I provide excellent lessons on the guitar or bass guitar through my personal experience as a performing musician and guitarist of over 15 years. I have taught over 40 students and continue to grow through self-directed study and indepth study in higher learning. Music is my passion, and yet I recognize that everyone has unique and individual needs as a student. Each of my lessons is designed to give exactly what the student is asking for, along with insider information in the areas of technique, theory and improvisation. For more information, visit my personal webpage at dylanswintlessons.com
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Lessons with a new student start with an introduction followed by a few questions about musical interests, experience and goals. After this brief chat, we will jump right in to learning a chosen song by the student, or a song of my choice if the student does not have a preference. We will listen to the song, break it down step by step and get practicing right away. I will map out my process for learning the material, write the song out in tab or musical notation, whichever is preferred, and get right along with details and a game plan to continue for further lessons.
I have taught guitar for over three years, two of those years at Boutique Guitar Exchange in North Highlands, Atlanta under the guidance of Harvard Conservatory alumnus Matthew Chenoweth. I have taken piano classes at Georgia State University and intend on attending the Atlanta Institute of Music for guitar in the summer. Along side lessons at Boutique Guitar Exchange, I currently teach privately and also write and perform original music with my band Help Computer. We are an advanced, 5 piece band of purely instrumental, progressive music.
I have also worked in art camps as an assistant art teacher in Baltimore and Atlanta.
Practicing is a crucial step for any musician, however each musician will have different needs. I like to go through a song with a student at a slow tempo and look for the most challenging spots. Maybe it's changing between two chords, or playing a melody that is confusing. Whatever the most challenging spot is, I will break it down into manageable steps, usually a two or three step exercise which will train the exact muscle memory in order to make playing that particular technique like second nature.
Everything is fitted to the pace of the student, and the goal is to not only learn music but enjoy it. Practicing can be daunting when one is new to an instrument or learning a difficult piece, but by breaking things down into manageable, educational steps, I firmly believe that anyone can master any piece of music.
I started by teaching a friend of mine in my neighborhood many years ago who wanted to learn. From that experience I felt the satisfaction of sharing my passion and my skills, so I sought professional experience in the field by working at Boutique Guitar Exchange.
I have taught people from the age of 4 to 72, ranging from complete beginners to professionals seeking detailed, higher knowledge. I have taught in the styles of Jazz, Rock, Classical and Pop.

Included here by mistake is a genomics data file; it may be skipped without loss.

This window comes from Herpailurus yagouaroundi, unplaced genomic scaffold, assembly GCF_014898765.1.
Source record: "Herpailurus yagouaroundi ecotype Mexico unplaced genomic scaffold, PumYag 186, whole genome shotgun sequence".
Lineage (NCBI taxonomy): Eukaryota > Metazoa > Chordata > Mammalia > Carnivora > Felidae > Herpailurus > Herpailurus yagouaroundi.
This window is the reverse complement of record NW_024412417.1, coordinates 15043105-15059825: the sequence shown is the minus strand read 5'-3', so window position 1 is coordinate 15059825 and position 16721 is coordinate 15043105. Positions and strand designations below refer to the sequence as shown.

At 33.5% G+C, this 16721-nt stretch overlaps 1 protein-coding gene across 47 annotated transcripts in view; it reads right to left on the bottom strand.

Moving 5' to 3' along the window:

I was at a local karate gym taking my second martial arts lesson there when my teacher, someone much younger than myself, was having me stand with bent knees and a straight back, a very strenuous pose. I had already been holding that pose with my arms outsrtetched for what felt like an hour when he asked me "how long do you think you can hold this pose? 30 minutes?" I weekly whispered "no". He continued "15 minutes? 10 minutes?" he paused, and stealthily said "how about 5 seconds?". To that, I greedily nodded, "yes!" 5 seconds more? no problem, or so I thought. I was sweating bullets and my legs were shaking when he started the count. Here I was, a complete beginner, no prior training, in this crazy dojo being trained like a real martial artist by someone almost ten years younger than me. I felt out of place, but something about the dojo felt like home: it said "you can do it if you try". So I held my pose while my teacher started to count.
"Fiiiive" he said, counting excruciatingly slowly. "Foooooooour", came another drawn out number. "I forgot how to count, they didn't teach me that in school". By this time I felt like my legs were on fire and I was about to explode, but I held my pose. He noticed the look on my face and said "nice spirit". That encouragement was all it took to turn my legs to steel. I was staying put. He finished the count and I collapsed onto the floor. My teacher and the other teachers came by and were all smiling, happy that I held out for his count.
It was a moment of pushing myself beyond what I thought I could do, because I had a good group supporting me. It reminded me that so long as you believe that you can do something, you will find a way.
Look for a teacher who listens as well as they talk, and learns as much as they teach, because one of the most important aspects of a teacher is to understand the needs of their students. As well as this, a listener has empathy and genuinely cares about their students; this is also a crucial element for a professional teacher.
Why did you start playing an instrument? Was there a specific moment that sparekd your interest in becoming a musician? Do you have any musical heroes who you look up to and would like to learn about?